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A Buyer’s Checklist: What to Ask When Visiting Real Estate Properties

Are you looking to make a real estate purchase? Here is a list of questions to ask - and to ask yourself - during the first visit. 


Before going inside


First of all, ask the previous owners about the costs of owning and maintaining the house: 

  • the council tax band and property tax 
  • the costs of electricity and heating per annum 

Before going into the building, it is important to analyse the surrounding environment: 

  • the neighbourhood 
  • potential problems (busy roads for example) 
  • nearby shops and schools 
  • parking spaces 

Once this has been done, look into the building itself and ask questions regarding: 

  • the state of the roof, to find out when it was last checked 
  • the condition of the walls: cracks or evidence of water infiltration. If you can see even the slightest problem, ask what the cause is. This could reduce the sale price of the property. 
  • Potential repair works to be carried out according to the results of the property survey 
  • How exposed the property is, light and sunshine 


Once Inside the Building 


  • Check the state of the electrics as well as the electrical cabinet. 
  • The kitchen should also be carefully looked at, to check that all the equipment works properly. 
  • Ask how the building is heated and if the energy bill is above average. This will allow you to avoid any surprises.  
  • Check if there are any storage spaces in the building.

Make sure to visit multiple buildings, to compare them and find the one that is right for you. Visit at different times and on different days: this will allow you to be sure of the house’s lighting as well as its heat insulation. Ask how long the property has been for sale: if it has been on the market for more than a year, ask yourself why. There may be a problem; for example, the building’s asking price may be too expensive for its condition. You can also ask the former owners about the advantages and disadvantages of the property, in order to be fully aware of any potential renovation work required.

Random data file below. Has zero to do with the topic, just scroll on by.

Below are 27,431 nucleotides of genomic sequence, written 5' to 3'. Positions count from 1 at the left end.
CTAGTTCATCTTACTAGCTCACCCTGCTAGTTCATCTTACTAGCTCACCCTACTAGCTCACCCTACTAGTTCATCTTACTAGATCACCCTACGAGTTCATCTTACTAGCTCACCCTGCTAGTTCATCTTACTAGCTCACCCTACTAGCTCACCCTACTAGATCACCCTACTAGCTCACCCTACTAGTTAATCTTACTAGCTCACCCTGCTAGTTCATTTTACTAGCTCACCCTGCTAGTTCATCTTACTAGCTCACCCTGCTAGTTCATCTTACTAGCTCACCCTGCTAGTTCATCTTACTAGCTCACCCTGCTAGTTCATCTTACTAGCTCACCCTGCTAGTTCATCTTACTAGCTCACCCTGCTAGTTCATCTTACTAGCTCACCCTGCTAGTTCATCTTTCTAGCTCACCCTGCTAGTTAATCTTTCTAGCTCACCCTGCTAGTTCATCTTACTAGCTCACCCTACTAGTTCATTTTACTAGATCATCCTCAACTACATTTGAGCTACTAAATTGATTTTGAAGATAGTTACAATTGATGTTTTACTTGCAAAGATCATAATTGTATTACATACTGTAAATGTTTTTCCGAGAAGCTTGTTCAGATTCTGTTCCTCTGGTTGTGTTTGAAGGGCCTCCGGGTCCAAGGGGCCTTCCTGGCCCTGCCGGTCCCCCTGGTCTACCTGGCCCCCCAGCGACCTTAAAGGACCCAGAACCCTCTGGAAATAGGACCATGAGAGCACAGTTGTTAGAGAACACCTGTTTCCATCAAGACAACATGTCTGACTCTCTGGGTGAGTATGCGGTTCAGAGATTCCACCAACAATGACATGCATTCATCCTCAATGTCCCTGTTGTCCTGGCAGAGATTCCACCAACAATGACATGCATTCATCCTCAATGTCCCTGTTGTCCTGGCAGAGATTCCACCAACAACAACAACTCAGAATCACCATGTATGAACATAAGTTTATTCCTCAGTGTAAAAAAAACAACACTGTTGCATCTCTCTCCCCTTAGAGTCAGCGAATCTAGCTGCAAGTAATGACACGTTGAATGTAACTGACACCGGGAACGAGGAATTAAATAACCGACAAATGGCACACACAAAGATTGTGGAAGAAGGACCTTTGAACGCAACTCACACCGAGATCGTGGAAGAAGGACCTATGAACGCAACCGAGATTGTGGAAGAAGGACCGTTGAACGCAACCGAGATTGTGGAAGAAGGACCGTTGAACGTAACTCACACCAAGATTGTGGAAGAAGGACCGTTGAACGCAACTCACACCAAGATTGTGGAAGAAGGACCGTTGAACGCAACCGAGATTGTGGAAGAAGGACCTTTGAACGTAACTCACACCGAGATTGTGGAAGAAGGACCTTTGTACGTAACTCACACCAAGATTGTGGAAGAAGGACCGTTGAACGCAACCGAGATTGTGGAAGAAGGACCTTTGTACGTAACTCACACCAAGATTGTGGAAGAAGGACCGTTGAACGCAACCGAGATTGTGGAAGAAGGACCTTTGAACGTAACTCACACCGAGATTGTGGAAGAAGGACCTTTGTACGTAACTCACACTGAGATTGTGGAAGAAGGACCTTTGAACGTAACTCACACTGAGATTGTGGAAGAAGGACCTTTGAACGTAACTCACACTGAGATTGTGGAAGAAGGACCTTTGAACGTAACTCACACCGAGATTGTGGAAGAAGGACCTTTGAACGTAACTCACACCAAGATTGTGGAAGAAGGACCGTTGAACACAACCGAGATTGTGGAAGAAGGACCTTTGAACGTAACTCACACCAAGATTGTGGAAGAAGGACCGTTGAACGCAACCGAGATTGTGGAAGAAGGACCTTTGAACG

If you are considering buying a flat, be aware that communal charges may be very high if large-scale work needs to be carried out. This could be works relating to: 

  • heating 
  • restoration
  • installation of sub-metres that measure the consumption of water in a given unit 
  • upgrades to comply with building standards 


For a flat 


  • Check that communal areas are in good condition 
  • Ask of the building has an intercom, caretaker or concierge. 

If you buy the property, make sure to check all of the hidden defects.  This could include an insufficiently watertight roof or defective foundations, for example. It is also necessary to check for any administrative issues: check that any works have been properly declared to HMRC; if this is not the case, this may change the amount of tax you are required to pay.


Using an Architect 


Visiting properties with an architect is known as an advisory visit. It allows you to avoid any surprises relating to the state of the building. The architect will help you better negotiate the value of the property, including any works that may be necessary, and to check that the asking price is reasonable. 


For all of your real estate needs, contact architects in your area at

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